As Spurs sought to progress into the next round of the Capital One League Cup there will have been no doubt in manager Mauricio Pochettino’s mind that Championship Leaders Nottingham Forrest would offer them a testing encounter, but one I am sure Spurs fans would expect to win.
As Forest youngster Grant put the visitors ahead in the 61st minute, these expectations perhaps became weighed down by the possibility of an upset. However, the introduction of Ryan Mason in the second half for Spurs provided the catalyst for a comeback. Mason’s impact should not be underestimated, as aside from his stunning 30 yard strike to draw things level, his vision and willingness to attack space proved crucial for Spurs who ended the match 3-1 winners.
However pleased Mason and the Spurs hierarchy must be with his goal, for me it carries pangs of sadness, of regret and of disappointment. Here is a player who has progressed through the Spurs academy, has represented his country at both U19 and U20 level and at 23 has still only made a handful of cup competition appearances and is not even registered for the Tottenham Premier League squad. Mason has served his time with five loan spells at four different clubs, scoring 11 goals in just over 50 appearances. And yet, he cannot make an impression on the first team and is not deemed good enough for the Premier League.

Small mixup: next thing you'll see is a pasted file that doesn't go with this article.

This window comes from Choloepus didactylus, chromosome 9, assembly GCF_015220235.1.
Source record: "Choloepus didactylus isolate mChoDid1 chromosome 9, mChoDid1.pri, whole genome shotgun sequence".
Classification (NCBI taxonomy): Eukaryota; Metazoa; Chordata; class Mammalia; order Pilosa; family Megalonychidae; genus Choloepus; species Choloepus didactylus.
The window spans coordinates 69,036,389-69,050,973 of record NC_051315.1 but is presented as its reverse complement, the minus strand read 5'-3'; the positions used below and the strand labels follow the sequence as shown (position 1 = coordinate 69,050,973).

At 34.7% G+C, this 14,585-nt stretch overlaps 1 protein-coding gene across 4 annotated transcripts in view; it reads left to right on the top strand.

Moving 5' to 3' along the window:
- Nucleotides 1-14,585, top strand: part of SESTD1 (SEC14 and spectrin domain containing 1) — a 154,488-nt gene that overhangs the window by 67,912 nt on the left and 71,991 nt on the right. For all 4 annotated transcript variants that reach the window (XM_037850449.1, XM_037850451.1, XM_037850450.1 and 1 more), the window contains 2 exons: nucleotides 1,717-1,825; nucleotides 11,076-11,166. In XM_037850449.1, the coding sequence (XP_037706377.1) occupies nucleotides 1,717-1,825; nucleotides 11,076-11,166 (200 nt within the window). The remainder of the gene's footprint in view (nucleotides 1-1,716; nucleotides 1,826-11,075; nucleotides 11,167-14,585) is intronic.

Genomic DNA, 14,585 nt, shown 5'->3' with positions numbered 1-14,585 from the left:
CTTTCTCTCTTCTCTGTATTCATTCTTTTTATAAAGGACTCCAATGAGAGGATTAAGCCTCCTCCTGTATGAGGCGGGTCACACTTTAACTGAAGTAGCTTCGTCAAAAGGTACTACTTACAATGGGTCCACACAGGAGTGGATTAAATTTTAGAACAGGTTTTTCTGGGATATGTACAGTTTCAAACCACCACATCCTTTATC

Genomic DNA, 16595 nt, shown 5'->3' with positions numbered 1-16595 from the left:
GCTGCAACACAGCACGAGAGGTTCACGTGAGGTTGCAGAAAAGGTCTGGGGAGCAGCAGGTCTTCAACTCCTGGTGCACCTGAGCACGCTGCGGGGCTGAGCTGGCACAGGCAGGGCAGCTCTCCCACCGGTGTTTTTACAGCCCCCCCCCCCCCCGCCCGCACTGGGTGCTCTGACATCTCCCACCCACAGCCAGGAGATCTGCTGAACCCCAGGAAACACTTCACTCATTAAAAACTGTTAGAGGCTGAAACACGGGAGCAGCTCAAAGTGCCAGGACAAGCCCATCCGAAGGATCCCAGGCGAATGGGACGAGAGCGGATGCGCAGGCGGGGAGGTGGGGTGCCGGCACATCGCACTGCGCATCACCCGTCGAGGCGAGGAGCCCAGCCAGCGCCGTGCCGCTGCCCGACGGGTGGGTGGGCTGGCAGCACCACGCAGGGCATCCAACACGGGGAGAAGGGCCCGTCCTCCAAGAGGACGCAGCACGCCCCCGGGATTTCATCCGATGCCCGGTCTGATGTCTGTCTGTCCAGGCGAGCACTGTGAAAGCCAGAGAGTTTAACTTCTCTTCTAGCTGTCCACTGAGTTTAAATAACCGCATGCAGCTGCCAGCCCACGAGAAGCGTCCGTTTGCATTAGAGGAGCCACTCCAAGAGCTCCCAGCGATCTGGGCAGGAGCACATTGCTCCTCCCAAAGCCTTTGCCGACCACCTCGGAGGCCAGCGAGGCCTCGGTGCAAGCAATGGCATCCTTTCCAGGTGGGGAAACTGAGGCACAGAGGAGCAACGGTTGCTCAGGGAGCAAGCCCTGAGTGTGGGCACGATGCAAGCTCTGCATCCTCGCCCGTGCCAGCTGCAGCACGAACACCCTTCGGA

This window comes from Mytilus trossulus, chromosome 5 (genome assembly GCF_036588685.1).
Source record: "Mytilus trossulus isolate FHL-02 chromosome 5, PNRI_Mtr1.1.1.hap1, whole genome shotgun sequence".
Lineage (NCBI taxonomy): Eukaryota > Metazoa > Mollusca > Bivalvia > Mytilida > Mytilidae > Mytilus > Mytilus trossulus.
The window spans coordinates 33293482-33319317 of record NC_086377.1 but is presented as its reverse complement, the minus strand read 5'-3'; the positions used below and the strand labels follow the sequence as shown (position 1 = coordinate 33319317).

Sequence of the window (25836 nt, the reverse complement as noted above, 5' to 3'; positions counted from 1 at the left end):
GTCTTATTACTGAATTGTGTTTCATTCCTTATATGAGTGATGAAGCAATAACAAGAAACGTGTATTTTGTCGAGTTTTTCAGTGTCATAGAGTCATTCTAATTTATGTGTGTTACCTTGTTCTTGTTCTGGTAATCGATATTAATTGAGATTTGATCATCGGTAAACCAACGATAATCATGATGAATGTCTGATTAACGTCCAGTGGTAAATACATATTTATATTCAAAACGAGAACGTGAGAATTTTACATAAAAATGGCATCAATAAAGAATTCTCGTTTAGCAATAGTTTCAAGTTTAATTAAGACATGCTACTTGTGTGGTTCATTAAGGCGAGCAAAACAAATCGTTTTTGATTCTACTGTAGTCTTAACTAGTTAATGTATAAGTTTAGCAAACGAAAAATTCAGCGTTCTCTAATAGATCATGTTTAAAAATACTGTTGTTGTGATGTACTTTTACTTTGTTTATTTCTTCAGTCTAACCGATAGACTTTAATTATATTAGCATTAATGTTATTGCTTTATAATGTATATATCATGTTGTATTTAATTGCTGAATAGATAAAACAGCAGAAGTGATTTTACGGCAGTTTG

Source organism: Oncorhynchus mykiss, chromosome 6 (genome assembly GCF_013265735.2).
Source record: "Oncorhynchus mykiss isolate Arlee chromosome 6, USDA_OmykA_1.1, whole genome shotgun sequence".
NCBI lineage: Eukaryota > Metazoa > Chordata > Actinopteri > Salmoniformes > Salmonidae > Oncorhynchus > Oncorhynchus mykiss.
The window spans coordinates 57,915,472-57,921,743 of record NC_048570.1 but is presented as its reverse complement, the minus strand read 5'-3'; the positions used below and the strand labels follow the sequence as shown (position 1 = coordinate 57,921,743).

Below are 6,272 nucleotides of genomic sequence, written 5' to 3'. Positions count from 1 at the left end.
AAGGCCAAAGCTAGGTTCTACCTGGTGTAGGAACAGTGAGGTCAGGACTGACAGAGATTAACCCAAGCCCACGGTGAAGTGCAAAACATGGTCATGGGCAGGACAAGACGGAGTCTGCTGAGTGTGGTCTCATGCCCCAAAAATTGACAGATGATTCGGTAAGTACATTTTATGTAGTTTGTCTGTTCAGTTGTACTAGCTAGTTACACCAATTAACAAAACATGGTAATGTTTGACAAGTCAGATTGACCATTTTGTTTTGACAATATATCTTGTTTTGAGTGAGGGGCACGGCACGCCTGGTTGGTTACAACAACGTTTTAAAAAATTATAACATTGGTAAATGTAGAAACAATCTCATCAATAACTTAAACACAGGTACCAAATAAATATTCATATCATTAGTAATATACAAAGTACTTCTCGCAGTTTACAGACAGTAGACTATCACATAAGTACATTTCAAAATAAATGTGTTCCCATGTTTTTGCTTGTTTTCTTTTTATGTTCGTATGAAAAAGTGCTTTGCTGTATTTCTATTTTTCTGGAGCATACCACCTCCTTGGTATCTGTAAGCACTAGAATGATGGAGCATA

There is no doubt that if Mason was foreign, then he would be raved about and would have been given more of chance to shine at White Hart Lane. In fact, if you look at his contemporaries in the 2011 England U20 squad he gained caps for, it is notable that many names have not progressed into first team Premier League squads; Michael Ngoo, formerly of Liverpool now with Kilmarnock; Reece Wabara then of Manchester City, now of Doncaster Rovers; Reece Brown, a promising defender for Manchester United, now of Barnsley to name but a few.
The blame for this must be shouldered by the Premier League and its distortion of money and priorities for clubs; success must be now and it must be at any cost in order to keep in with the rich elite. This comes at a cost, and that cost is shouldered by young English players and ultimately the English national team’s future success.
At the U20 World Cup in 2011, 31 players there played their youth football in England, more than any other nation. An exciting, cosmopolitan, win at all costs product is being created by the Premier League, but what will it’s legacy be for the likes of Ryan Mason?